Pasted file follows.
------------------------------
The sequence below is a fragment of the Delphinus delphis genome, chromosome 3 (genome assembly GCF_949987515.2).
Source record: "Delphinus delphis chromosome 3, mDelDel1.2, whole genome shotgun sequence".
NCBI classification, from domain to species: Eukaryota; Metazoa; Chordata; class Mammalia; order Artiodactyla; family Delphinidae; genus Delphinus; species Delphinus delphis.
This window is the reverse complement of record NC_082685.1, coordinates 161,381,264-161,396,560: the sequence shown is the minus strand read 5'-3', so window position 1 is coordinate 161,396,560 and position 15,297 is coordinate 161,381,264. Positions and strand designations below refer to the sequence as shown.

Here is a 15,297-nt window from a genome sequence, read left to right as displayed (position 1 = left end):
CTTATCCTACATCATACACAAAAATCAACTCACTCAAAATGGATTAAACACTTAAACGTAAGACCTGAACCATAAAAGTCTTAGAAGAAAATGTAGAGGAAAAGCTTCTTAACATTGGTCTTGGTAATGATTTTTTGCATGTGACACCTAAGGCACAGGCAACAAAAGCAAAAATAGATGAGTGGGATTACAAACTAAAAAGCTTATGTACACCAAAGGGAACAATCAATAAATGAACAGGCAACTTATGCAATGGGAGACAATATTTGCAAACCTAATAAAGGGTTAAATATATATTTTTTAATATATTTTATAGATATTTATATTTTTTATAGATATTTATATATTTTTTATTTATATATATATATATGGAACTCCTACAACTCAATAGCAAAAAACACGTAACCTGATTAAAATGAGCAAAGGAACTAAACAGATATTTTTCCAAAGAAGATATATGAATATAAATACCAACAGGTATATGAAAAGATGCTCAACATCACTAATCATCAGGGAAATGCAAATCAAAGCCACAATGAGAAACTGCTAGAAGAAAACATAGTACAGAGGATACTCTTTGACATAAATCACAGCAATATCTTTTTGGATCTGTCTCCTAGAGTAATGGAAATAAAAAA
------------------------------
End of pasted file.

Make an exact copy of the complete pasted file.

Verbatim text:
The sequence below is a fragment of the Delphinus delphis genome, chromosome 3 (genome assembly GCF_949987515.2).
Source record: "Delphinus delphis chromosome 3, mDelDel1.2, whole genome shotgun sequence".
NCBI classification, from domain to species: Eukaryota; Metazoa; Chordata; class Mammalia; order Artiodactyla; family Delphinidae; genus Delphinus; species Delphinus delphis.
This window is the reverse complement of record NC_082685.1, coordinates 161,381,264-161,396,560: the sequence shown is the minus strand read 5'-3', so window position 1 is coordinate 161,396,560 and position 15,297 is coordinate 161,381,264. Positions and strand designations below refer to the sequence as shown.

Here is a 15,297-nt window from a genome sequence, read left to right as displayed (position 1 = left end):
CTTATCCTACATCATACACAAAAATCAACTCACTCAAAATGGATTAAACACTTAAACGTAAGACCTGAACCATAAAAGTCTTAGAAGAAAATGTAGAGGAAAAGCTTCTTAACATTGGTCTTGGTAATGATTTTTTGCATGTGACACCTAAGGCACAGGCAACAAAAGCAAAAATAGATGAGTGGGATTACAAACTAAAAAGCTTATGTACACCAAAGGGAACAATCAATAAATGAACAGGCAACTTATGCAATGGGAGACAATATTTGCAAACCTAATAAAGGGTTAAATATATATTTTTTAATATATTTTATAGATATTTATATTTTTTATAGATATTTATATATTTTTTATTTATATATATATATATGGAACTCCTACAACTCAATAGCAAAAAACACGTAACCTGATTAAAATGAGCAAAGGAACTAAACAGATATTTTTCCAAAGAAGATATATGAATATAAATACCAACAGGTATATGAAAAGATGCTCAACATCACTAATCATCAGGGAAATGCAAATCAAAGCCACAATGAGAAACTGCTAGAAGAAAACATAGTACAGAGGATACTCTTTGACATAAATCACAGCAATATCTTTTTGGATCTGTCTCCTAGAGTAATGGAAATAAAAAA